Saturday, 30 July 2011

I am (metaphorically) chained to my laptop until the end of the month, but if I wasn't I know where I'd be between 12 and14 August: down at the Royal Festival Hall, where the lovely peeps at Stack are running a two day magazine making session. It sounds like SO MUCH FUN. 

Here's what they had to say on their blog:
"We’re going to have writers, editors, photographers, illustrators and designers from some of London’s best independent magazines on hand to lend their expertise, but we need more! We’re going to have lots of things that need writing, photographing, drawing and designing, so if you’d like to join in just drop me a line on steve [at] stackmagazines.com and we’ll work out what you can do to help. Or of course you can just drop by on the day and say hello."

Stack, by the way, is a subscription service for the adventurous print lover. Each month they surprise you with a different independent magazine, some of which you may have heard of - Very Nearly Almost, Little White Lies, Oh Comely and Eye for example - and others you won't.  Visit stackmagazines.com


Tuesday, 19 July 2011

Here's a Q&A I did with London b-girl Sunanda Biswas back in May at Streetfest. 

I am…a professional dancer, teacher, performer, b-girl, battler, Hip-Hop historian. I’ve lived in London all my life. I love it. London’s a multicultural melting pot. I wouldn’t live anywhere else.

The area in London I call home is… Lewisham , south-east London. I still see people from back in the day that I went to college with – it’s nice.

I’ve got to have a meal at…Momo on Heddon Street, off Regent’s  Street. They do North African food and it’s one of the best restaurants I’ve ever been to.  Get your money ready though, because it’s expensive!

I tend to get my threads from…Footlocker.  I wear a lot of sports and Hip-Hop clothes so I also love JD Sports, NikeTown and the adidas Originals store. If I had the money I’d just buy that shop out.

To enjoy London’s nightlife you should…search around. Don’t just go to the big commercial clubs. I go to a Hip-Hop night called Throwdown at Plan B in Brixton. The best place to see Hip-Hop dance is at the Trocadero – it’s where all the breakers and dancers go to practice. That’s our nightclub!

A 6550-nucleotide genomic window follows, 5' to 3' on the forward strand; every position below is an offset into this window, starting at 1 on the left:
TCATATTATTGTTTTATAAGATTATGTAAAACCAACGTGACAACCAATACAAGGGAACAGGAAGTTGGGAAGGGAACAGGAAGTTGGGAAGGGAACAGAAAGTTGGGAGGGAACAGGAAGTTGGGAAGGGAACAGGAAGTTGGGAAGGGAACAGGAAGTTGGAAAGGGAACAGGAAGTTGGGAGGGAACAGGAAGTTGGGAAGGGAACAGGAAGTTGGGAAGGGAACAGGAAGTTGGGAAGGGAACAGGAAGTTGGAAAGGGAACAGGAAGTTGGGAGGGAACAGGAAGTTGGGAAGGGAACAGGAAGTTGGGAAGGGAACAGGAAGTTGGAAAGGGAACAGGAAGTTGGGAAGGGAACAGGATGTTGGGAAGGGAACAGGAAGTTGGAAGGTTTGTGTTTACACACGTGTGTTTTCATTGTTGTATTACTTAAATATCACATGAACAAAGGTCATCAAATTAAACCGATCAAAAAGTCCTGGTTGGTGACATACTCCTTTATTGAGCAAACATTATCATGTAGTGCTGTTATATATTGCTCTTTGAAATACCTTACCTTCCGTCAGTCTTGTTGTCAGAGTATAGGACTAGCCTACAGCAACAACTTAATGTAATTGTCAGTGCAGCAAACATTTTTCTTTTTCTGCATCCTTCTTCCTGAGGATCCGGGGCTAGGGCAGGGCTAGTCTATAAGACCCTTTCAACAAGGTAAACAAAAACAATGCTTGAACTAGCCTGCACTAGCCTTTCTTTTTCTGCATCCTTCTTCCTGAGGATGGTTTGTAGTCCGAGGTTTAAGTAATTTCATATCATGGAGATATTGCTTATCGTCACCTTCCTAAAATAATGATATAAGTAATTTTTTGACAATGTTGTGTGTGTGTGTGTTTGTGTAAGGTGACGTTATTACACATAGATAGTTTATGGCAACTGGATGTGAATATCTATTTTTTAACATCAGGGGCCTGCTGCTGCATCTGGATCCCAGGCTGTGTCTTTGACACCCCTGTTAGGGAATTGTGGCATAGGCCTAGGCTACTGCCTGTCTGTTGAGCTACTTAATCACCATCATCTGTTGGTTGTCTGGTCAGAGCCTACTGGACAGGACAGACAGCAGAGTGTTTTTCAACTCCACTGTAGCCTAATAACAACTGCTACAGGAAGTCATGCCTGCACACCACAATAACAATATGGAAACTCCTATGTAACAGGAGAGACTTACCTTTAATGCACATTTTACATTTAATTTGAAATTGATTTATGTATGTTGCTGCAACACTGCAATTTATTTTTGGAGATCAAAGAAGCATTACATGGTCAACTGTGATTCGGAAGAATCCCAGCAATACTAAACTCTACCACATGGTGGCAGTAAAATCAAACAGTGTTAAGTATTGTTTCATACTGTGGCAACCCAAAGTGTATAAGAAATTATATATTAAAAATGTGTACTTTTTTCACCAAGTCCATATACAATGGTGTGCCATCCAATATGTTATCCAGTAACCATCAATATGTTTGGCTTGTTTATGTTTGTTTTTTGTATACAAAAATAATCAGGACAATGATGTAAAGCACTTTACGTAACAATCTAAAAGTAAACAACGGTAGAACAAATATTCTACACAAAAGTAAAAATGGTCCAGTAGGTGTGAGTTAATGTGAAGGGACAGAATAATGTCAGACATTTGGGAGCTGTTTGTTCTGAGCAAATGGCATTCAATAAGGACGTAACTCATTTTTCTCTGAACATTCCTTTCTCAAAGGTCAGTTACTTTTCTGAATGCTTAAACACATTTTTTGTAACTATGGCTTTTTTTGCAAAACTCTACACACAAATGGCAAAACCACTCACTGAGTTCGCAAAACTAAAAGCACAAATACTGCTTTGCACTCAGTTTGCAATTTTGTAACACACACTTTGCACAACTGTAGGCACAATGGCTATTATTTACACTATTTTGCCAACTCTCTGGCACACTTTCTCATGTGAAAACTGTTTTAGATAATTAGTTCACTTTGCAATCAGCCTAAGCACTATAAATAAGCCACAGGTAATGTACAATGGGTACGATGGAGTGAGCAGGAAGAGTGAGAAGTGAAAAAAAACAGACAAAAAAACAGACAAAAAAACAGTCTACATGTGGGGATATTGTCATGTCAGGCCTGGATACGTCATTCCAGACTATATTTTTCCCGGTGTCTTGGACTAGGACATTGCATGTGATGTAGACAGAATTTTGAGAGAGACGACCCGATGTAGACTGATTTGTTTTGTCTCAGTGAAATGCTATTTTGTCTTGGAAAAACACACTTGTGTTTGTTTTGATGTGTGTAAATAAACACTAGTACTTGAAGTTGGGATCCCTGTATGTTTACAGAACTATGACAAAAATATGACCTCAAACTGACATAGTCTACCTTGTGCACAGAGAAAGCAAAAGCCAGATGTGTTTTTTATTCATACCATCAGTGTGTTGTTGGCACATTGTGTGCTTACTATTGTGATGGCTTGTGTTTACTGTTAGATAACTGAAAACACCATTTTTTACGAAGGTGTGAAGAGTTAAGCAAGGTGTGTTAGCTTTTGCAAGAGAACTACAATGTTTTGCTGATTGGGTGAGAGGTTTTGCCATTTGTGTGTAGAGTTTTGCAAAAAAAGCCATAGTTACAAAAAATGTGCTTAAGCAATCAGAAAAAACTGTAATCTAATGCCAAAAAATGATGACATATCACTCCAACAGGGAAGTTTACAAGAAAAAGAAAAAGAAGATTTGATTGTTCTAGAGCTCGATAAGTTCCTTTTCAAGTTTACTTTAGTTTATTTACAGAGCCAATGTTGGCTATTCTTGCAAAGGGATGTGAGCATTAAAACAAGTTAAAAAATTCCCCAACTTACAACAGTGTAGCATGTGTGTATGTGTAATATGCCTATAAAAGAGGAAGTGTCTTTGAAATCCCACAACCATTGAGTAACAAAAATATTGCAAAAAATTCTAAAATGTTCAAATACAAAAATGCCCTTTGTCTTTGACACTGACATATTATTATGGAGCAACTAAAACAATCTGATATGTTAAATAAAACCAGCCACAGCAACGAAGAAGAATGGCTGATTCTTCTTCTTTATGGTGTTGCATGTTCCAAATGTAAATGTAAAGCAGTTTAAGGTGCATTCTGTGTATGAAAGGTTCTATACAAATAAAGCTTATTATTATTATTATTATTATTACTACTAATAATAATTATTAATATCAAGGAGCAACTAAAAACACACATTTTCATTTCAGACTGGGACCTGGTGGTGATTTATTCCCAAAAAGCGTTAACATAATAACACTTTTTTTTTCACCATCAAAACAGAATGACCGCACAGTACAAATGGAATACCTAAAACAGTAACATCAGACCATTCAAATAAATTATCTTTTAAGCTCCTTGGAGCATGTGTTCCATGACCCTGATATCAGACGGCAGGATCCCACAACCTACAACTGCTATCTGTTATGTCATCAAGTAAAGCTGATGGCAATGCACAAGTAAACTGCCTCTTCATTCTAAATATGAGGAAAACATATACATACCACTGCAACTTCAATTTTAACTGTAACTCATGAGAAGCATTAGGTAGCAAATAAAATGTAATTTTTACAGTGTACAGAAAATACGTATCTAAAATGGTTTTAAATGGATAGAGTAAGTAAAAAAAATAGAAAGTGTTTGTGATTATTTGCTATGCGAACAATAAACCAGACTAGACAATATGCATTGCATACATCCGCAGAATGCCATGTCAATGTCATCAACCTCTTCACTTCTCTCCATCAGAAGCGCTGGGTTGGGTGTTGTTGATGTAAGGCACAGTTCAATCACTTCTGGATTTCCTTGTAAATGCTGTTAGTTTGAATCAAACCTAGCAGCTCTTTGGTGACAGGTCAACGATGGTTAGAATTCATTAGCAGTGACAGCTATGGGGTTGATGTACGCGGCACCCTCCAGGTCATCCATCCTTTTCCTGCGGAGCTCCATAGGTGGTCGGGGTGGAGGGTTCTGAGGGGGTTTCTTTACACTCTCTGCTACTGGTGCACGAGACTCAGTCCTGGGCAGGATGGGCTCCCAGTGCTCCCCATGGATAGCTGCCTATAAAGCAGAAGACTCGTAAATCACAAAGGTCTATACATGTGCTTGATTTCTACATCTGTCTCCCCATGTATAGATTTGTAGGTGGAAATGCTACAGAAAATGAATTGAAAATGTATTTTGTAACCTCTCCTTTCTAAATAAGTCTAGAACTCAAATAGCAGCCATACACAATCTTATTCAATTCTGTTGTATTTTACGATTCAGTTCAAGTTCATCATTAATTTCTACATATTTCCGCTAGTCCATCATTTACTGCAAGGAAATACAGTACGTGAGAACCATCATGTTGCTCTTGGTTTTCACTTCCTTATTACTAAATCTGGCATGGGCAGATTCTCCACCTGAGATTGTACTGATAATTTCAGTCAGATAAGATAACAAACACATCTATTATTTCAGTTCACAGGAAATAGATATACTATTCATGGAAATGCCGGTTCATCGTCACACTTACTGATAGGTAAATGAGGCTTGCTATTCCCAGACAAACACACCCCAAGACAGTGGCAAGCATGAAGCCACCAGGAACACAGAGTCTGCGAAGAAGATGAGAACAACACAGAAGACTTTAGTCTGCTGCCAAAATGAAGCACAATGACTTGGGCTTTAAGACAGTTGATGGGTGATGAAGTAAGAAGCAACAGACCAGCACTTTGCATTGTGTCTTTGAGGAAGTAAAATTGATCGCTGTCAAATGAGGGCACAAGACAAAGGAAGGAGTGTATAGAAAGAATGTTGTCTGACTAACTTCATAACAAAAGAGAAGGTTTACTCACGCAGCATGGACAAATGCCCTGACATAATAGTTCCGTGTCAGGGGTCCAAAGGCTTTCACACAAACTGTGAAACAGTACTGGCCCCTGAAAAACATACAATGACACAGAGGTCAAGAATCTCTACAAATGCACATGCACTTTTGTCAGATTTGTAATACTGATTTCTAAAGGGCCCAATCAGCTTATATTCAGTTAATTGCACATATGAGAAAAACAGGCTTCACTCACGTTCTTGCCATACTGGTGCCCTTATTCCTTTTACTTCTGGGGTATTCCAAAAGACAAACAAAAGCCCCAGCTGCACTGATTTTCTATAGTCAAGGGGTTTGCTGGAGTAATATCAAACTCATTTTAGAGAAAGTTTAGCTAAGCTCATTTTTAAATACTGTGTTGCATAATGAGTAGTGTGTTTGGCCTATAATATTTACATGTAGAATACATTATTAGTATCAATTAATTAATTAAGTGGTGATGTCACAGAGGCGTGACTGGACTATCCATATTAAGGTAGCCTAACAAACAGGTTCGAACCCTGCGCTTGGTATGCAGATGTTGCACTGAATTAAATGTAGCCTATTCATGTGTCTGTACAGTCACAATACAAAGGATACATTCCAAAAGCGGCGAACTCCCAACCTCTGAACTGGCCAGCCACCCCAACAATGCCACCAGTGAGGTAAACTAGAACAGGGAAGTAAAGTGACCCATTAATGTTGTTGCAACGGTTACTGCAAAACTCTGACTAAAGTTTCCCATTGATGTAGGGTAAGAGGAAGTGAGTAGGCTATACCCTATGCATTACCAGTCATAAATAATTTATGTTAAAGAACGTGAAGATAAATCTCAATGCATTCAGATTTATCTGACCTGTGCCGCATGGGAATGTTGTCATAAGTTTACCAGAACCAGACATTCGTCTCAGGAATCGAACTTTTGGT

If I was mayor I would…try to make things a little bit more equal. Some people don’t have enough money to pay their rent for the month while other people spend £700 on a pair of shoes. How does that make sense?

My favourite spot to check out art is…down the SouthBank to see the graffiti.

I’d kindly tell a tourist to…cuss the bus conductors if they’re rude. I’ve seen bus conductors be really impatient with tourists. They’re coming to our town and we should look after them.

The things I miss when I leave London are…my bed, my house, my mum and dad and my best friends. I also miss the vibe of London – it’s loud and you can be whoever you want to be. You can even dance on the street if you want.

My soundtrack to London would include… Pretty Vacant and God Save the Queen by the Sex Pistols,  Sticky feat. Ms Dynamite,  Booo! and The Streets’s Weak Become Heroes – that one brings back memories. 

Visit Sunanda's MySpace page. For more information about B.Supreme click here.

Sunanda hosted a b-girl battle at this year's Streetfest. See her in action below.

This interview originally appeared on The Cultural Exposé, as part of the 'Metropolitans' series.


‘Art for art’s sake’ was its mantra. But the Aesthetic Movement was far more than an artistic style, it was a way of life.

Fleeing the stuffiness of Victorian Britain, the aestheticians craved beauty, above all. They were bohemian, fashionable and had their own poster boy in the figure of Oscar Wilde; the V&A’s spring show The Cult of Beauty is a peek into their world.

Across four chronological sections, there are sumptuous paintings such as Veronica Veronese (1872) by Dante Gabriel Rosetti or Laus Veneris (1870) by Edward Burne-Jones, showing languid ladies, corsetless, their red hair flowing, but also a remarkable array of objects – from fashion to furniture, tea sets and books – evidence of how the movement blurred the boundaries between art and design.

Intricate floral Trellis wallpaper (1862) by William Morris and a projection of James Abbott Whistler’s Peacock Room (1876-7), a stunning interior of Japanese-inspired golden peacock murals on brilliant bluey-green walls, show how the movement forged a new role for the artist as tastemaker in areas such as interior decoration.

Its wealth of content makes the exhibition extraordinarily wide-ranging, almost to a fault. It’s quite a lot to take in. And the endless peacock feathers and dreamy-eyed maidens can become trying if you like your art with a bit of grit. But the Cult of Beauty visually delights, rather than provokes, offering surface over substance – which is, of course, kind of the point.

The Cult of Beauty: The Aesthetic Movement  runs until 17 July, 2011 at the Victoria & Albert Museum. Visit vam.ac.uk/cultofbeauty for more info.

This review originally appeared on the Sociéte Perrier website.


Saturday, 2 July 2011

Pavement tags Place de la République2Pavement tags Place de la République1Space Invader Boulevard du TempleZdadRue de MalteRue Commines3
Rue Commines2Rue Commines1Rue de BretagneRue BelleymeSpace Invader Rue RéaumurRue Réaumur1
Rue de Rivoli59 Rivoli Squat d'ArtistesSpace Invader Rue MouffetardMouffetard4Jef Aérosol Mouffetard7Mesnager Jef Aérosol Mouffetard
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Paris street art, a set on Flickr.
Apologies for the lack of action on DETOUR of late. I've been mega busy researching my MA dissertation on Parisian street art. Last week I spent a day meandering around the city in the sweltering heat, reliving my misspent gap year and snapping work by InvaderJef Aérosol and Jérôme Mesnager. Et voilà les photos!

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